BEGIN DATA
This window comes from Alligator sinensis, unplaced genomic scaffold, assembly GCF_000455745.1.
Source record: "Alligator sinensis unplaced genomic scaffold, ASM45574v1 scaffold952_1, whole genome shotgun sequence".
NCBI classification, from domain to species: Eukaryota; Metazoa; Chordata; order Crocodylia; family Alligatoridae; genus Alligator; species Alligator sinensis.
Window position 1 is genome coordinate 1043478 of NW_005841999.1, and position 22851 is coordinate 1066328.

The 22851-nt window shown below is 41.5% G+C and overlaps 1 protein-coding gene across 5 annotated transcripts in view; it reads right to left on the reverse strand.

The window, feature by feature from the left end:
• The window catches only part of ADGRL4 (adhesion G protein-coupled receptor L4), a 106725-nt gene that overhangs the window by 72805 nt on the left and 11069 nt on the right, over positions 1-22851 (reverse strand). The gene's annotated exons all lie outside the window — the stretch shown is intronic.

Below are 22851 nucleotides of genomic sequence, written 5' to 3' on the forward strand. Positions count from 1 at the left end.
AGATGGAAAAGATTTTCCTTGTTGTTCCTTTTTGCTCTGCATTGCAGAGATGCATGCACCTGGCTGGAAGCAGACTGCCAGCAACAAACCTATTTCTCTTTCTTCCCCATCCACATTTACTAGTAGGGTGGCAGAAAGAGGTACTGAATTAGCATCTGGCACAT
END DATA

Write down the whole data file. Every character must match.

This window comes from Alligator sinensis, unplaced genomic scaffold, assembly GCF_000455745.1.
Source record: "Alligator sinensis unplaced genomic scaffold, ASM45574v1 scaffold952_1, whole genome shotgun sequence".
NCBI classification, from domain to species: Eukaryota; Metazoa; Chordata; order Crocodylia; family Alligatoridae; genus Alligator; species Alligator sinensis.
Window position 1 is genome coordinate 1043478 of NW_005841999.1, and position 22851 is coordinate 1066328.

The 22851-nt window shown below is 41.5% G+C and overlaps 1 protein-coding gene across 5 annotated transcripts in view; it reads right to left on the reverse strand.

The window, feature by feature from the left end:
• The window catches only part of ADGRL4 (adhesion G protein-coupled receptor L4), a 106725-nt gene that overhangs the window by 72805 nt on the left and 11069 nt on the right, over positions 1-22851 (reverse strand). The gene's annotated exons all lie outside the window — the stretch shown is intronic.

Below are 22851 nucleotides of genomic sequence, written 5' to 3' on the forward strand. Positions count from 1 at the left end.
AGATGGAAAAGATTTTCCTTGTTGTTCCTTTTTGCTCTGCATTGCAGAGATGCATGCACCTGGCTGGAAGCAGACTGCCAGCAACAAACCTATTTCTCTTTCTTCCCCATCCACATTTACTAGTAGGGTGGCAGAAAGAGGTACTGAATTAGCATCTGGCACAT